An equinox is a seasonal event that occurs when the earth’s tilt is at zero which means the north pole is not pointing towards or away from the sun.
Understanding The Equinox
The equinox occurs twice a year.
On either of the equinoxes, promptly at noon, the sun will be directly above you.
The equinox is the middle point of solstices. Both are boundaries within the seasonal path the earth travels around the sun.
Scientists deemed it important to establish these seasonal boundaries in order to know when a season was approaching as well as a way to know what direction the earth’s axis was at.
These seasonal boundaries became established as:
How did earth get a tilted axis?
The theory behind earth sitting on a tilted axis is that billions of years ago, a planet crashed into earth causing it to tilt.
Regardless of theory or scientific fact on the origin of the tilt, the tilt is a blessing in disguise.
If it wasn’t for the tilt, earth would have extreme hot and cold and no seasonal changes. It would be quite miserable!
Interestingly, most planets in the galaxy also have equinoxes.
However, the specific tilt of that planet and orbital characteristics are different than earth’s.
Saturn, for instance, has rather dramatic equinoxes that are 15 years apart and they last for 4 days.
During Saturn’s equinoxes, the rings around the planet will line up with the sun in razor-thin fashion. It’s quite remarkable.
Equinox Celebrations Around The World
The ancient Mayan culture celebrates the Spring Equinox with sacrifices.
El Castillo is a pyramid in Chichen Itza, Mexico, the four staircases at the four sides of the pyramid is built with such precision that a "snake of sunlight" would slither down the staircases at sunrise on the day of the equinox.
The Japanese celebrate both the spring and the autumn Equinox with a celebration of Higan, during which they believe that the spirits of the dead pass into Nirvana.
During the six-day event, the Japanese go to the graves of loved ones, to clean and decorate the graves and remember the dead.
The Iranian New Year festival of “Nowruz” is celebrated on Equinox by people of Persian descent.
It was also officially recognized by the United Nations as an International holiday in 2010.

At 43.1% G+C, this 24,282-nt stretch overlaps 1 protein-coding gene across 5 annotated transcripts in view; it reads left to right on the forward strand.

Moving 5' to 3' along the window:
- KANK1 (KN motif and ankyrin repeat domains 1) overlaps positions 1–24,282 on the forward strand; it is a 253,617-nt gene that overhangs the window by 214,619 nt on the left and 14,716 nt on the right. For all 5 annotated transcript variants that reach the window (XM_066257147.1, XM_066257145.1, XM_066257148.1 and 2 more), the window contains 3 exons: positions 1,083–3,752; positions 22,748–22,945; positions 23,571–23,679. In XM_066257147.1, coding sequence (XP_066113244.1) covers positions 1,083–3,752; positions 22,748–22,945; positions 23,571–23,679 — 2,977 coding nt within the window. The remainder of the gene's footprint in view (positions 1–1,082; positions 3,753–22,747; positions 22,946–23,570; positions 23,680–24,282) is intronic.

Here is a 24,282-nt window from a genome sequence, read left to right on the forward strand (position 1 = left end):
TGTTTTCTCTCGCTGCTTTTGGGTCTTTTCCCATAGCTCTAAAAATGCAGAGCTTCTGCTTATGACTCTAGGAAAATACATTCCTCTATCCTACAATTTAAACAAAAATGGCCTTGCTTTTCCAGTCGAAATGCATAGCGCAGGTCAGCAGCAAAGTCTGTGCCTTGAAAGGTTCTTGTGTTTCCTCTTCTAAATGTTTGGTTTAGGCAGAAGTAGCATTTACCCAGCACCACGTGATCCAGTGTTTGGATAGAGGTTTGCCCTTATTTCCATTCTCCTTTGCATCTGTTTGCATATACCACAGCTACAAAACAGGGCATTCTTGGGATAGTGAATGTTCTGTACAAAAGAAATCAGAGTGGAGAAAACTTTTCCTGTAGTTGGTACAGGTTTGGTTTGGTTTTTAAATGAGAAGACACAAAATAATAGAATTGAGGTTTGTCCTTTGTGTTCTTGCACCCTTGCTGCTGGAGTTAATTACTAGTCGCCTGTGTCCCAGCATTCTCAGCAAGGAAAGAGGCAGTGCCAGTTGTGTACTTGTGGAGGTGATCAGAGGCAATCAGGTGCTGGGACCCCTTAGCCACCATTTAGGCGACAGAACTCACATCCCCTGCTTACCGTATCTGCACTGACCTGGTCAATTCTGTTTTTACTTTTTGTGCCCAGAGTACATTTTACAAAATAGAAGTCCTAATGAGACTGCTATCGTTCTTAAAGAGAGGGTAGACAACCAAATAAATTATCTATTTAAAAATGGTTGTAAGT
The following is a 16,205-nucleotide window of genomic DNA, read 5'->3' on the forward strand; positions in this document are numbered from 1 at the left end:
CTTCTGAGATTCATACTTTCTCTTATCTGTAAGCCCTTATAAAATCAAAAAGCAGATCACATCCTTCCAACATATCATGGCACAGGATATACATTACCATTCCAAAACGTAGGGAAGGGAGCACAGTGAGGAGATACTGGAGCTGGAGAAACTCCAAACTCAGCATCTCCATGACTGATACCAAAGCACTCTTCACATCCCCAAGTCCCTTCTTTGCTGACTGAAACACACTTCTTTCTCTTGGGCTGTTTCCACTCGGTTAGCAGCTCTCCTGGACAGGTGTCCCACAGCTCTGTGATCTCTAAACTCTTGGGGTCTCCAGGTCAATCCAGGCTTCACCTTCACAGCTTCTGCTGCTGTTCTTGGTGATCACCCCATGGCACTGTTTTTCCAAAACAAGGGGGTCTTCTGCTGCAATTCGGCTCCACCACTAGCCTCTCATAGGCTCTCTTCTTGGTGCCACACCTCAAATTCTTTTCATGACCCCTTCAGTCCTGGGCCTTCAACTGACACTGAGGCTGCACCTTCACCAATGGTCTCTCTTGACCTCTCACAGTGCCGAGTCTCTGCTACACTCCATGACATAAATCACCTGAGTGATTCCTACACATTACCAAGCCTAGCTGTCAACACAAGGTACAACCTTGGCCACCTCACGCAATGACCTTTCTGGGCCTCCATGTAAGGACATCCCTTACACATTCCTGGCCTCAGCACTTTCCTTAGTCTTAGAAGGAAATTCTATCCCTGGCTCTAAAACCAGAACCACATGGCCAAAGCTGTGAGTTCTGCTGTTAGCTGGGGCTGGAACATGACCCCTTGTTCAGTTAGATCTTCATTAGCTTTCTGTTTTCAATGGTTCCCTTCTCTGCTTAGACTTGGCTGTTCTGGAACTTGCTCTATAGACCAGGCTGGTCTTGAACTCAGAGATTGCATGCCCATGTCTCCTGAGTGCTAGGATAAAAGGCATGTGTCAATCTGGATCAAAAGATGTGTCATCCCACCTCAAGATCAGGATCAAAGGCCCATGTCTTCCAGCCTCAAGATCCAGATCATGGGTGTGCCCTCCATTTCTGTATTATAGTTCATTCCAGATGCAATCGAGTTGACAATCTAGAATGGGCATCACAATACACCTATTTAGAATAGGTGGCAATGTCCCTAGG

Nowruz is marked by mythical figures and the Iranian version of Santa Claus.
Seven symbolic foods called “Haft-Sin” are served which includes sprouts, sweet pudding, date-like fruits, garlic, apples, red sumac fruit, and vinegar.
The Jewish celebrate Autumnal Equinox with Rosh Hashanah and Yom Kippur.
Koreans celebrate the Autumnal Equinox with a 3-day Korean Thanksgiving feast called Chuseok.
Boaters in Annapolis, Maryland celebrate the Vernal Equinox by burning socks.
The “burning of socks” signifies the approaching warmer season where one does not have to wear socks.
It can safely be said that we need our seasons not just for the sake of celestial predisposition but we love seasons because they come with celebrations, traditions, and hope.
To think of what earth would like without the prospect of snow, spring flowers, autumn flowers and warm weather for ice cream would be dismal.
Perry, P (2018 March 18) What is an equinox? 10 need-to-know facts, Big Think, Retrieved from:
Willet, H. (2015 September 23) Who, What, Why: What is An Equinox, BBC News Magazine, Retrieved from: https://www.bbc.com/news/magazine-34334712
Framke, C (2018 March 20) Persian New Year, or Nowruz, explained: The holiday of spring and renewal, celebrated by millions of people worldwide, dates back thousands of years. Vox News, Retrieved from:https://www.vox.com/culture/2018/3/19/17138516/persian-new-year-nowruz-explained
(n.d.) Equinox, National Geographic Society, Retrieved from: https://www.nationalgeographic.org/encyclopedia/equinox/